NUMA spanning

The next script is made to monitor the NUMA span of virtual machine. You might notice a decrease in performance when your NUMA spanning incorrect, not just in assigned memory but a general performance degradation of up to 80%. For more information, you can check this link and this link.

$VMs = Get-VM
foreach ($VM in $VMs){
$GetvCPUCount = Get-VM -Name $VM.Name | select Name,NumaAligned,ProcessorCount,NumaNodesCount,NumaSocketCount
$CPU = Get-WmiObject Win32_Processor
$totalCPU = $CPU.numberoflogicalprocessors[0]*$CPU.count
if ($GetvCPUCount.NumaAligned -eq $False){
$vCPUoutput += "NUMA not aligned for; $($VM.Name). vCPU assigned: $($GetvCPUCount.ProcessorCount) of $totalCPU available`n"
}}
if(!$vCPUOutput){ $vCPUOutput = "Healthy" }

Monitoring with PowerShell Chapter 3: Monitoring MFA-Server and Office365 MFA status

We use both Azure MFA Server to secure our on-site resources, and Office365 MFA for our clients. To make sure we don’t have aggressors changing the MFA settings, or simply administrators forgetting to set-up MFA for clients we make sure that we alert on both.

The issue with monitoring the MFA server is that its a product Microsoft bought later on its in life. As such does not have a PowerShell module included, and it does not conform to the current Common Engineering Criteria.

To solve this, we add a DLL that exposes the functionality that we need, when they get a list of all users(starting with A, until Z).

Add-Type -Path "C:\Program Files\Multi-Factor Authentication Server\pfsvcclientclr.DLL"
$problem = [PfSvcClientClr.ConstructResult]::miscError;
$main = [PfSvcClientClr.PfSvcClient]::construct([PfSvcClientClr.ConstructTarget]::local, [ref] $problem);
$DLLModule = $main.GetType().GetMethod("getInterface").MakeGenericMethod([PfSvcClientClr.IPfMasterComposite]).Invoke($main, $null);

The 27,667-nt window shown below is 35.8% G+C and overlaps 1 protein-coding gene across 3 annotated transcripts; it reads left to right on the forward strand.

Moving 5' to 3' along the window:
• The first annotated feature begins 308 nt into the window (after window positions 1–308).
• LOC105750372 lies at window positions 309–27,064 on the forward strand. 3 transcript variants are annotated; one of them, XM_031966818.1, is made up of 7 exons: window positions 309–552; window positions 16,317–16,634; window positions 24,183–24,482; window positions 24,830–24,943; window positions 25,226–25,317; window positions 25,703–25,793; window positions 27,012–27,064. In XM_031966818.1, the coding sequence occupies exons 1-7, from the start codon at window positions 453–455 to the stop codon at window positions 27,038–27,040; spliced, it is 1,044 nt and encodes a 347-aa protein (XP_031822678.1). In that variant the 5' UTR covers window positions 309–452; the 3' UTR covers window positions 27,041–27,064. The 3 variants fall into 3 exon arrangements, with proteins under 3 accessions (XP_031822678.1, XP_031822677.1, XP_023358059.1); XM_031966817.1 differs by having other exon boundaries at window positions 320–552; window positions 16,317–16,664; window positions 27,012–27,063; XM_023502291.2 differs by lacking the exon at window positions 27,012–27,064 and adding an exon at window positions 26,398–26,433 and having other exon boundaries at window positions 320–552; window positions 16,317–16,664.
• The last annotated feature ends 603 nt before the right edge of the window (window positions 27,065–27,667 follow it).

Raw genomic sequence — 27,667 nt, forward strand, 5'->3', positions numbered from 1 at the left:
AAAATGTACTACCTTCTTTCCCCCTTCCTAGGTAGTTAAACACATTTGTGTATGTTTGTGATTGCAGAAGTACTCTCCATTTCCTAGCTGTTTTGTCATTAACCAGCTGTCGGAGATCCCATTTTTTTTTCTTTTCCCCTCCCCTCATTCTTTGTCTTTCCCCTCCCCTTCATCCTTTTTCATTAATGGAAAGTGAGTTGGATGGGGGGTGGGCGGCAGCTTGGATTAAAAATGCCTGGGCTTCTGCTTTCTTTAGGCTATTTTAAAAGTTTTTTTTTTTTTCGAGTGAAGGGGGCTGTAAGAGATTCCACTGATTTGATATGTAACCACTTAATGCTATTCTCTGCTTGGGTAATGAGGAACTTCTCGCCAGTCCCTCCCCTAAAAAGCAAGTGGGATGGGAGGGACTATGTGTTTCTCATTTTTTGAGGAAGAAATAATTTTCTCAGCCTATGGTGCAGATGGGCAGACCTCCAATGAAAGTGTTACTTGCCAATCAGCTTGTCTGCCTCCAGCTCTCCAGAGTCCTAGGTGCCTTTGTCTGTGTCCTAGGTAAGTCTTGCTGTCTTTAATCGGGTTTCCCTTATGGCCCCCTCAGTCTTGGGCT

$users = $DLLModule.find_users_startsWith("a")
foreach($username in $users){
if($DLLModule.get_user_disabledBehavior("$username") -eq "succeed") { $UserOutput += "$($username) is set to succeed authentication without MFA `n" }
}
if(!$UserOutput) { $UserOutput = "Healthy" }

Next we will monitor the multi-factor authentication on the Office365 side. For this we will use the MSOL module and your partner credentials you’ve generated using this blog. The script can be used both to get information for all clients, or a single client. To demonstrate I’ve added both

All Clients script:

$ApplicationId       = "xxxxxx-xxxx-xxxx-xxxx-xxxxxxxx"
$ApplicationSecret   = "xxxxxxxxxxxxxxxxxxxxxxxxxxxxx="
$RefreshToken        = "VeryLongRefreshToken"
$Tenantname          = "YourTenant.onmicrosoft.com"

$PasswordToSecureString = $ApplicationSecret  | ConvertTo-SecureString -asPlainText -Force
$credential = New-Object System.Management.Automation.PSCredential($ApplicationId,$PasswordToSecureString)
$aadGraphToken = New-PartnerAccessToken -RefreshToken $refreshToken -Resource https://graph.windows.net -Credential $credential -TenantId $Tenantname
$graphToken =  New-PartnerAccessToken -RefreshToken $refreshToken -Resource https://graph.microsoft.com -Credential $credential -TenantId $Tenantname

Connect-MsolService -AdGraphAccessToken $aadGraphToken.AccessToken -MsGraphAccessToken $graphToken.AccessToken
$AllUSers = Get-MsolPartnerContract |  Get-MsolUser -all | select DisplayName,UserPrincipalName,@{N="MFA Status"; E={ 
if( $_.StrongAuthenticationRequirements.State -ne $null) {$_.StrongAuthenticationRequirements.State} else { "Disabled"}}}
foreach($User in $allusers | Where-Object{ $_.'MFA Status' -eq "Disabled"}){
$DisabledUsers += "$($User.UserPrincipalName) Has MFA disabled `n"
}
if(!$DisabledUsers){ $DisabledUsers = "Healthy"}

Single client script

$ApplicationId       = "xxxx-xxxxx-xxxxx-xxxxx-xxxxxx"
$ApplicationSecret   = "xxxxxxxxxxxxxxxxxxxxxxxxxxxx="
$RefreshToken        = "VeryLongStringHere"
$Tenantname          = "YourTenant.onmicrosoft.com"
$ClientTenantName    = "TheClientsTenant.onmicrosoft.com"
$PasswordToSecureString = $ApplicationSecret  | ConvertTo-SecureString -asPlainText -Force
$credential = New-Object System.Management.Automation.PSCredential($ApplicationId,$PasswordToSecureString)
$aadGraphToken = New-PartnerAccessToken -RefreshToken $refreshToken -Resource https://graph.windows.net -Credential $credential -TenantId $Tenantname
$graphToken =  New-PartnerAccessToken -RefreshToken $refreshToken -Resource https://graph.microsoft.com -Credential $credential -TenantId $Tenantname

Connect-MsolService -AdGraphAccessToken $aadGraphToken.AccessToken -MsGraphAccessToken $graphToken.AccessToken
$AllUSers = Get-MsolPartnerContract -DomainName $ClientTenantName |  Get-MsolUser -all | select DisplayName,UserPrincipalName,@{N="MFA Status"; E={ 
if( $_.StrongAuthenticationRequirements.State -ne $null) {$_.StrongAuthenticationRequirements.State} else { "Disabled"}}}
foreach($User in $allusers | Where-Object{ $_.'MFA Status' -eq "Disabled"}){
$DisabledUsers += "$($User.UserPrincipalName) Has MFA disabled"
}
if(!$DisabledUsers){ $DisabledUsers = "Healthy"}

Monitoring with PowerShell Chapter 3: Monitoring creation of scheduled tasks

Hi All,